(* SPOILER ALERT - - material will be used for Sunday Sermon Introduction)
Satan knows something we often forget - - idolatry starts in the mind.
So he will imprint onto your mind false images of God; and there are two main ones he has people walking a tight-rope between. On one side he wants us believing that God is hard-hearted, mean & nasty: He is not for you! In Matthew 25:24 Jesus tells a parable about a man who hid his one talent in the ground, and when the master came by and asked him why, he said, “I knew you were a hard & stern man.” This is the view of God the nuns in my elementary school had me believing. Last week in my sermon, I said how as a kid I thought the purpose of church was to be ‘Miserable.’ And when you think God wants you miserable, Satan grins with pleasure. (Because he wants you to not want to be with God.)
But as we saw in Jesus’ first miracle last week, this view of God is categorically untrue. He made wine out of water, he joined in a marriage celebration, and he provided needy people with more than they could “ask for or imagine.” Hopefully, last week’s message completely destroyed that first lie in your mind? But Satan is crafty, if he can’t get you one way, he will push you completely the other way. The other side of the tight-rope is to convince you that God is a wimp: He is naïve, soft & impotent (meaning he is an old man that won’t lift a finger against our will and desires, “Ah, go ahead sonny, do whatever you want!”). Psalm 10:11-13 describes this view plainly for us: "God has forgotten; he covers his face and never sees."
Personally speaking, I walked this tight-rope: As I grew older I outgrew the nuns' threats of doom; and slowly without ever realizing it, my friends became the main influence on how I thought about God. Instead of associating God with Sister Joan of Arc’s ruler; my new image of God was a raised glass of green beer.
This wasn't brought to my attention until my senior year in college during St. Patrick ’s Day Weekend. In almost every student’s mind, from Thursday afternoon to Saturday Night, it was your obligation to skip class so you could participate in the plethora of St. Patrick Day parties around campus. “Green Beer was everywhere: a 20 kegger on Thursday, a 50 kegger Friday, a 25 kegger on Saturday.” If you ever wondered where the makers of the “Walking Dead” TV series got their idea, I wouldn't be surprised if one of the writers visited my college on that St. Patrick’s Day weekend.
Needless to say, Sunday morning was awfully quiet around campus as people slept off their weekend of a "hops & barley headache." I can remember feeling compelled to go to church on Sunday at the campus chapel. Noon starting time allowed enough leeway for those who wanted to cover their guilt and shame to make it out of bed and arrive for mass. I was surprised because it was relatively full; as the half-awake students sat in their padded pews I will never forget what the priest said, “I know most of you are in no condition to really pay much attention so I will say a quick prayer and let you go home early.” As I looked around the chapel, students were smiling and murmuring to one another, “What a cool priest! Man, this is great, he really gets us.” As people filed out, I just sat there because one word haunted my mind: Hypocrite!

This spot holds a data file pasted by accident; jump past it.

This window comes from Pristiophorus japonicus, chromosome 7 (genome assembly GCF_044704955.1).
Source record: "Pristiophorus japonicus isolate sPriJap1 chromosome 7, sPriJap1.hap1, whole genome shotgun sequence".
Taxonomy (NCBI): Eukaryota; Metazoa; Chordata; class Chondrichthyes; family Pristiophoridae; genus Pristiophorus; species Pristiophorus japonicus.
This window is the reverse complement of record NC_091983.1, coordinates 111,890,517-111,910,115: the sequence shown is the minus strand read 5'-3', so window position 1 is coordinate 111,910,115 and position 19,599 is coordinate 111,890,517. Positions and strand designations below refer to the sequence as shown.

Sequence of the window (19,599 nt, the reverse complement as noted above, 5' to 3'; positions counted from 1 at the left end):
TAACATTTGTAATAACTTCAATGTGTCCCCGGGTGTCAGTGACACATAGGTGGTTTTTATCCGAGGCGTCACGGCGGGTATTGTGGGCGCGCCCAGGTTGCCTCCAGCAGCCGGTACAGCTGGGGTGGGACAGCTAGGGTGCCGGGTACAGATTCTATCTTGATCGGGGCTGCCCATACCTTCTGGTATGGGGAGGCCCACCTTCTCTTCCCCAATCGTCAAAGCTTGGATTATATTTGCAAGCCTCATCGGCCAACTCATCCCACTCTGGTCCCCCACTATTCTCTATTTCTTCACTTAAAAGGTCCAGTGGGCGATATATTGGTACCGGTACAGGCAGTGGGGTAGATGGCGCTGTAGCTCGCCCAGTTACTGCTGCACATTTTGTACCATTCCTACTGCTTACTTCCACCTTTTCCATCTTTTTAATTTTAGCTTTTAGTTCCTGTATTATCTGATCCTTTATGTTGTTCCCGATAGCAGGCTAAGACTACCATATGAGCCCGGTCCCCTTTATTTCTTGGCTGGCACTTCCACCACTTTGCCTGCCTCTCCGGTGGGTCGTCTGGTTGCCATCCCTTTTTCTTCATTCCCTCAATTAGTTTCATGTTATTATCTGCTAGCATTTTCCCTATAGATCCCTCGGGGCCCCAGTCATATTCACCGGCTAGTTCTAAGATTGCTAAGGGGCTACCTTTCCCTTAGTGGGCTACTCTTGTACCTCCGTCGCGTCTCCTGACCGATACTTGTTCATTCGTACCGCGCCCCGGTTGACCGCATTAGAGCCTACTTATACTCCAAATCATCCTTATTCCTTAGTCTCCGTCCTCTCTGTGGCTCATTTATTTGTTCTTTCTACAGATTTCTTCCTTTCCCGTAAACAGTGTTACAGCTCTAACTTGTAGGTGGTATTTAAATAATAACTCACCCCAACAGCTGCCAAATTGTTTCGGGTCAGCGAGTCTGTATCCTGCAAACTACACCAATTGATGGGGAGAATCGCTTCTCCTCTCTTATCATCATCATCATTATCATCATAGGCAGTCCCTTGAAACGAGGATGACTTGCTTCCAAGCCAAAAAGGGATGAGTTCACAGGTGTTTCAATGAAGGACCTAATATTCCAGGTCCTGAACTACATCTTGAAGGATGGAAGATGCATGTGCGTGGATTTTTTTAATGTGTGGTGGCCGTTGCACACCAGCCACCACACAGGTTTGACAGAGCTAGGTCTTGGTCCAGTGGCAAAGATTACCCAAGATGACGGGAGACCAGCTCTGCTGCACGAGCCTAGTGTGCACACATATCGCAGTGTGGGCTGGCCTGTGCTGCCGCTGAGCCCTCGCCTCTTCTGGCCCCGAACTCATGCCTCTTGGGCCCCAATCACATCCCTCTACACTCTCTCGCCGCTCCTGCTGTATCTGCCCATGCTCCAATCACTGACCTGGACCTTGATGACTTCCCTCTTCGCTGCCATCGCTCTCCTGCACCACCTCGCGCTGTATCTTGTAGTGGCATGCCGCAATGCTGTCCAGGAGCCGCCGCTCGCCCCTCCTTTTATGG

We all like nice Jesus - - but is that who Jesus really is? 2 Corinthians 11:4 hints at the idea that many false teachers use Jesus' name, but it may not be the Jesus who actually exists (mental idolatry). The Jesus the Bible describes is dangerous: He drove people out the temple when they were using God's house to make a profit. He yelled at Peter and called him "Satan" when Peter didn't want him to go to the cross and die. Jesus is coming again to earth in blazing fire flanked by his army of powerful angels (2 Thessalonians 1:6-10). And...Jesus is Holy.
With that being said, we also should be holy. In 1 Corinthians 15:32 Paul was hypothetically speculating on what our human response should be if Jesus actually never rose from the dead. One of his answers was to "Eat Up and Drink Hearty, because we are all Doomed to Die" But Paul's whole point of chapter 15 was to persuasively argue that "Jesus did Rise from the Dead;" therefore we must live differently. He puts it like this in verses 33-34: "Do not be misled; Bad company corrupts good character. Come back to your senses as you ought, and stop sinning; for there are some who are ignorant of God - I say this to your shame."
One last question: When Jesus made a whip out of cords, was he just foolin' around?